Unless you've been living under a rock these past few weeks, you'll know that the Covid-19 situation is one which will now be feeling very real.
With self-isolation now a possibility, many keen gym-goers will be wondering how to continue to use exercise to support their physical and mental wellbeing.
While there will be those who are stocked up with home weights to maintain their weekly exercise routine, there are also those without equipment, who will be struggling to know how to still get an effective workout from home.
The solution? An almost entirely kit-free bodyweight workout, using one simple, easily available and versatile piece of equipment - a chair.
Check out our at-home head-to-toe bodyweight workout below.
If normal press-ups are a challenge, try the negative version instead to help develop the required strength. Aim to maintain a steady speed during the entire lowering phase, to resist the urge to suddenly drop off during the last portion of each rep.
1 1/4 squats
Bodyweight squats may not feel too challenging, but an additional movement during each rep will demand more from the legs and take that difficulty level up a notch. If on the easy side, push towards the higher end of the suggested rep range.
Paused Bulgarian split squats
One of the best single-leg exercises, and challenging in its own right, but can be made even more so by pausing halfway through the movement. Rather than adding extra weights to increase the difficulty, the additional pause will easily increase the difficulty level.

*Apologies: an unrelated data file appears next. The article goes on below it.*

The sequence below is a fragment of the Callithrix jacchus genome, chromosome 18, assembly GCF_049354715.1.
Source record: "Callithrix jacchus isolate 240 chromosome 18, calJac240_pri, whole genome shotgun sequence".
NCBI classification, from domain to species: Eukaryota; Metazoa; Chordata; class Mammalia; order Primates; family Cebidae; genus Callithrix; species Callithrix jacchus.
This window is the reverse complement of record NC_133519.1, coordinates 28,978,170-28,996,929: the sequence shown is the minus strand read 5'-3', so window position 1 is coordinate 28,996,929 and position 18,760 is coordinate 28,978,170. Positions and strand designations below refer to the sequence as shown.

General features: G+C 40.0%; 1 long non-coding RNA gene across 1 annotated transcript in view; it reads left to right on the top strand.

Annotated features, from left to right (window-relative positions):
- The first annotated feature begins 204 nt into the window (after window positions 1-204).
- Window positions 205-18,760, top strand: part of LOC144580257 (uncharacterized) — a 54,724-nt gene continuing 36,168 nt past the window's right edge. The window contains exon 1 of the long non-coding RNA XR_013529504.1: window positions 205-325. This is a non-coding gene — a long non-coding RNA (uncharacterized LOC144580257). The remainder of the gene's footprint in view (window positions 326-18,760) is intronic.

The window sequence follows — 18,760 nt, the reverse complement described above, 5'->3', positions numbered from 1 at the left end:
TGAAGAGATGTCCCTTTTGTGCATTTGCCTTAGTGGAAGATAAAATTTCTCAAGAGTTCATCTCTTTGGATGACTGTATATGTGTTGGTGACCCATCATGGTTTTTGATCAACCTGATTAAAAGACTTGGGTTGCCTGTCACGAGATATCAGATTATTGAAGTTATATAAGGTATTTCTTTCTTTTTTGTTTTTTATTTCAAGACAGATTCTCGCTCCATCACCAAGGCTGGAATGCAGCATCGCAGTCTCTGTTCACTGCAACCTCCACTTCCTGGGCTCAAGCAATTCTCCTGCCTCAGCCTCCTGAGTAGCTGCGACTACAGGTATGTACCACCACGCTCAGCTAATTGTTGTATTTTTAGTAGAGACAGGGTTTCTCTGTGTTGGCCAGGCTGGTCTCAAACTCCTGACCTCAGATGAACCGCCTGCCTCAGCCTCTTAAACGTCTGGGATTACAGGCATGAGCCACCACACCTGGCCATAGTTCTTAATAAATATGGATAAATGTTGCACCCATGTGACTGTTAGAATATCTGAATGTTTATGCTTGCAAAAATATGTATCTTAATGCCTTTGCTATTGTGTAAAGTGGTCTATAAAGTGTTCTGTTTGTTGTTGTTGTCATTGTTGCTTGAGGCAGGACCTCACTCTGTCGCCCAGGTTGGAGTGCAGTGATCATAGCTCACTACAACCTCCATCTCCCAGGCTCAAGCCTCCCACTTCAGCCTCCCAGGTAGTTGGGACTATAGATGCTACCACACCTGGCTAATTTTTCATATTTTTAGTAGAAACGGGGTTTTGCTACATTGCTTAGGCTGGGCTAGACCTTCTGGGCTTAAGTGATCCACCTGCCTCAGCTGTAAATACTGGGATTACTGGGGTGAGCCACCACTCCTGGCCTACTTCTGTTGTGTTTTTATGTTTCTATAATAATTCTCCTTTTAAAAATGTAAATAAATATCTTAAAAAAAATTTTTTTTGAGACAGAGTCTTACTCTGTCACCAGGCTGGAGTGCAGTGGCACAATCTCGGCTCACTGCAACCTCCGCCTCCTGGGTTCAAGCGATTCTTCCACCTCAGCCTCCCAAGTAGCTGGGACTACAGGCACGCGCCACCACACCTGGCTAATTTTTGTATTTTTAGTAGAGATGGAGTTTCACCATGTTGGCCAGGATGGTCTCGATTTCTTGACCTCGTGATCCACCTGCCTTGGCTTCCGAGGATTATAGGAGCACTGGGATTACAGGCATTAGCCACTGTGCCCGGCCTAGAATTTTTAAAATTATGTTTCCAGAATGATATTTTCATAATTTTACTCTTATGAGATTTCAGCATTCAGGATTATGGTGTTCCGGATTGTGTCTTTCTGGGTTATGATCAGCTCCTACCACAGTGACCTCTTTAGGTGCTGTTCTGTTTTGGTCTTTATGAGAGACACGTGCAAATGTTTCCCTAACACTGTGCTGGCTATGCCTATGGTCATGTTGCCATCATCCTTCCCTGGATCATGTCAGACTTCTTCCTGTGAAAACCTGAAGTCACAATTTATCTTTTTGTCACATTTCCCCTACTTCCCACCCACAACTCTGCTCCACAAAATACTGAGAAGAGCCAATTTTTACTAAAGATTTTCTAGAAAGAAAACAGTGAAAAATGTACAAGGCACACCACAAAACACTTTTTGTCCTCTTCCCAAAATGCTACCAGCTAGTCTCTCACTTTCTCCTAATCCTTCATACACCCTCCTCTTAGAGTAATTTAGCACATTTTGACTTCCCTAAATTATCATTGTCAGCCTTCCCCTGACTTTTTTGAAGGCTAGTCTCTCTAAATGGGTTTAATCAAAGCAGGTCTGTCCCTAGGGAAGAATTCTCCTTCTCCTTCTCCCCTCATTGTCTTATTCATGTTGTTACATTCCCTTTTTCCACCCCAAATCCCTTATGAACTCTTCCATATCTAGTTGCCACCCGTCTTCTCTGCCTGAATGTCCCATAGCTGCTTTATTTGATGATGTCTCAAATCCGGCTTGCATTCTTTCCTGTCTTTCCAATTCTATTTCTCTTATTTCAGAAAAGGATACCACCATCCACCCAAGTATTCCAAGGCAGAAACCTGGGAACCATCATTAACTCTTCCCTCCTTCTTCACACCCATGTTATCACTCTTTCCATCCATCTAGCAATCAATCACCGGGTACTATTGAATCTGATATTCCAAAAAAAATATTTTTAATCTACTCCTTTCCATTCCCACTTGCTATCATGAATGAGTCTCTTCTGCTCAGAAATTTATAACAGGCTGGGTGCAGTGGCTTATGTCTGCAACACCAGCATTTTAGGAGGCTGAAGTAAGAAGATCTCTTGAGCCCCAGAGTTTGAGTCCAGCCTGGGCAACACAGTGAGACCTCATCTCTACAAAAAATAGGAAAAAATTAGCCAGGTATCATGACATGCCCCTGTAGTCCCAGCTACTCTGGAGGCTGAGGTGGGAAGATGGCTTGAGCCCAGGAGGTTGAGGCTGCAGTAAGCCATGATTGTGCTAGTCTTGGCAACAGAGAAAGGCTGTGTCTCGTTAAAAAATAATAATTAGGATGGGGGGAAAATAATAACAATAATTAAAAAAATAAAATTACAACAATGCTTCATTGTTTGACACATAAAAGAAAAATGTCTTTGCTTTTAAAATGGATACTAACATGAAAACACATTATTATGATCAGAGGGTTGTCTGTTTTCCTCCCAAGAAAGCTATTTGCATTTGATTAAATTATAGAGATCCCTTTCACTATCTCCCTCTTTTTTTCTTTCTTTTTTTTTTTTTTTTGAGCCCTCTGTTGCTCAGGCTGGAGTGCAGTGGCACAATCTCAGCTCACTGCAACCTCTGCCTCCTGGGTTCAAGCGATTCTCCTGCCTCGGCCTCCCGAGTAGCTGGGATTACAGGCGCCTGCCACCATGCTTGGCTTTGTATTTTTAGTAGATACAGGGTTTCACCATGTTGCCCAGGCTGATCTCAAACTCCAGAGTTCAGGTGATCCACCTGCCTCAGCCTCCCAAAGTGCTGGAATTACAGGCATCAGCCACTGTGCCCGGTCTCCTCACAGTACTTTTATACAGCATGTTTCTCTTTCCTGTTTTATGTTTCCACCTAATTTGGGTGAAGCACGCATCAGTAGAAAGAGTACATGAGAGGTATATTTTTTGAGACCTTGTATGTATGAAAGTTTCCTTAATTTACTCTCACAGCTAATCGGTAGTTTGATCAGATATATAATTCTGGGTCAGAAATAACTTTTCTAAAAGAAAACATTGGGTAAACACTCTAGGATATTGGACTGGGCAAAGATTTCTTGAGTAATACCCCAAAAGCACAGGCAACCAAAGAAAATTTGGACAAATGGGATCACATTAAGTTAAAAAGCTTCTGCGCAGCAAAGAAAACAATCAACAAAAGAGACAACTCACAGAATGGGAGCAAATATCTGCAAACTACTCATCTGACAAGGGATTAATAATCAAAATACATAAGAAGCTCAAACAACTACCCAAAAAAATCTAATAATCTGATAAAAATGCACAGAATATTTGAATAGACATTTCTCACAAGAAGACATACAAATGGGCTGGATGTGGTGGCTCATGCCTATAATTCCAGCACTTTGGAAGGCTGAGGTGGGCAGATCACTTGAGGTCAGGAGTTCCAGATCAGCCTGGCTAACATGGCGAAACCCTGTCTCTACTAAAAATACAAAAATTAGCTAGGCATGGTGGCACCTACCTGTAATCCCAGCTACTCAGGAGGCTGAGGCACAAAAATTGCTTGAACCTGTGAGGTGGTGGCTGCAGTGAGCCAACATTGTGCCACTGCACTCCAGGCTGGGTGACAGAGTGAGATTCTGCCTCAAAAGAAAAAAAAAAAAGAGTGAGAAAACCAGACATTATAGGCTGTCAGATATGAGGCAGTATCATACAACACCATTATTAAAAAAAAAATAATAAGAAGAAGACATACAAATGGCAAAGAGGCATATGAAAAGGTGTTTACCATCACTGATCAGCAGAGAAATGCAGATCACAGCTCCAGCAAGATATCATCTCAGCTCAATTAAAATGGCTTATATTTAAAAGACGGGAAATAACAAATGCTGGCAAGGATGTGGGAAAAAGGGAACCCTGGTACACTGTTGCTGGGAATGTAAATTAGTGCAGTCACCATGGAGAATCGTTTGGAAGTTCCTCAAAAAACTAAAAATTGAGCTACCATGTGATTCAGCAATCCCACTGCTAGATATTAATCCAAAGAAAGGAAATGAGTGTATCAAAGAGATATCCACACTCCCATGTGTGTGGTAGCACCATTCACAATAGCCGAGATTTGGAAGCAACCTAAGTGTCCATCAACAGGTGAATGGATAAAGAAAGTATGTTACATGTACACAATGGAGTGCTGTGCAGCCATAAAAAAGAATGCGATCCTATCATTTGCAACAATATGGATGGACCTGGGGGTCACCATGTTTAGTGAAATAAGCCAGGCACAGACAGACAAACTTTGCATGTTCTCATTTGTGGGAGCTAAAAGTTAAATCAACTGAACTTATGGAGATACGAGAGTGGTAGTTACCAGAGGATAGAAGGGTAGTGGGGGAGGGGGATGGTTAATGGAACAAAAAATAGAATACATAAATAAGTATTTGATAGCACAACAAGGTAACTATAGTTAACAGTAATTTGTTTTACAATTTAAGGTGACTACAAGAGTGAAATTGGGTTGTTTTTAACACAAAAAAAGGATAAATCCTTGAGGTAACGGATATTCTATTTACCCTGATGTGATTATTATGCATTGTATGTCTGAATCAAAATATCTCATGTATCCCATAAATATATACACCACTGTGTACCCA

An effective movement for the arms, chest and shoulders, we want to ensure our elbows bend to approximately 90 degrees or less in order to maximize effectiveness. If you need more of a challenge, increase the amount of total bodyweight you're supporting by moving your feet forward.
Feet-elevated glute bridge
With the glutes being an often-neglected body part in training, ensuring we balance out the work we do for our thighs is a must. Elevating our feet requires us to work through a greater range of motion, demanding more from our glutes. If it's too difficult, simply perform with the feet on the floor instead.
Without access to a chin-up bar, utilizing bodyweight for training our upper back can be difficult, yet is essential for maintaining good shoulder health and preventing back and neck pain. Scapula slides are a simple but effective substitute, targeting all the key, and often neglected, muscles of the upper back.
A great, and more challenging, alternative the regular crunch. Ensure no overarching of the lower back throughout the course of each rep to keep the core as fully engaged as possible.
Negative press-ups: 3 x 4-6
1 1/4 squats: 3 x 12-20
Paused Bulgarian split squats: 3 x 10-12 each
Chair dips: 3 x 10-12
Feet-elevated glute bridge: 3 x 12-20
Scapular slides: 3 x 12-20
Reverse crunches: 3 x 12-20
If you want to receive daily nutrition and exercise advice to help you move closer towards your goals over the coming weeks and months, make sure to follow Phoenix Health and Fitness on Facebook and Instagram.